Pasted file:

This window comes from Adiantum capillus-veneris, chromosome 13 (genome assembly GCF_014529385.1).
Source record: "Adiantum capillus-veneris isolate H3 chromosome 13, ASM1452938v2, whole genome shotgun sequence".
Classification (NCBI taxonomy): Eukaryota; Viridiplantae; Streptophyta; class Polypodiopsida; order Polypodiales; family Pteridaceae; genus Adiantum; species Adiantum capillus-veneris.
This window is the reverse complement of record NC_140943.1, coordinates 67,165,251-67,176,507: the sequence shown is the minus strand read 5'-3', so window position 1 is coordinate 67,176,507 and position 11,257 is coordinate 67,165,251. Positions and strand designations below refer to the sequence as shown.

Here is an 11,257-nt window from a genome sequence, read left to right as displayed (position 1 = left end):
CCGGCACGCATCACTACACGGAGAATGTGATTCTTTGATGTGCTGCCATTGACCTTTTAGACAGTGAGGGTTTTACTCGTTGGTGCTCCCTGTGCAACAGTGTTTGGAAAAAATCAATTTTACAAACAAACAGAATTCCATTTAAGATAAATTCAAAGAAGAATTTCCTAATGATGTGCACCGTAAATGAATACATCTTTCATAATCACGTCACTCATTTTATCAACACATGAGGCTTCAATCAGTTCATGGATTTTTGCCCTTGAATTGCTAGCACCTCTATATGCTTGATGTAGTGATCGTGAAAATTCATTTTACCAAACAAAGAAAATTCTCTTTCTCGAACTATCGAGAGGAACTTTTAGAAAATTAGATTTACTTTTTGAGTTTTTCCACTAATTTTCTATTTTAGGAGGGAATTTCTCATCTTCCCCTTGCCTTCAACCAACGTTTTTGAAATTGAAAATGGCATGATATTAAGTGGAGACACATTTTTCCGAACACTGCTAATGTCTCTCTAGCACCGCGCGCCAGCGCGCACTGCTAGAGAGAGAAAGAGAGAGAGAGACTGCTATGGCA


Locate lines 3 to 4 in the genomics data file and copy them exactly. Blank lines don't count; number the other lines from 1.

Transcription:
Classification (NCBI taxonomy): Eukaryota; Viridiplantae; Streptophyta; class Polypodiopsida; order Polypodiales; family Pteridaceae; genus Adiantum; species Adiantum capillus-veneris.
This window is the reverse complement of record NC_140943.1, coordinates 67,165,251-67,176,507: the sequence shown is the minus strand read 5'-3', so window position 1 is coordinate 67,176,507 and position 11,257 is coordinate 67,165,251. Positions and strand designations below refer to the sequence as shown.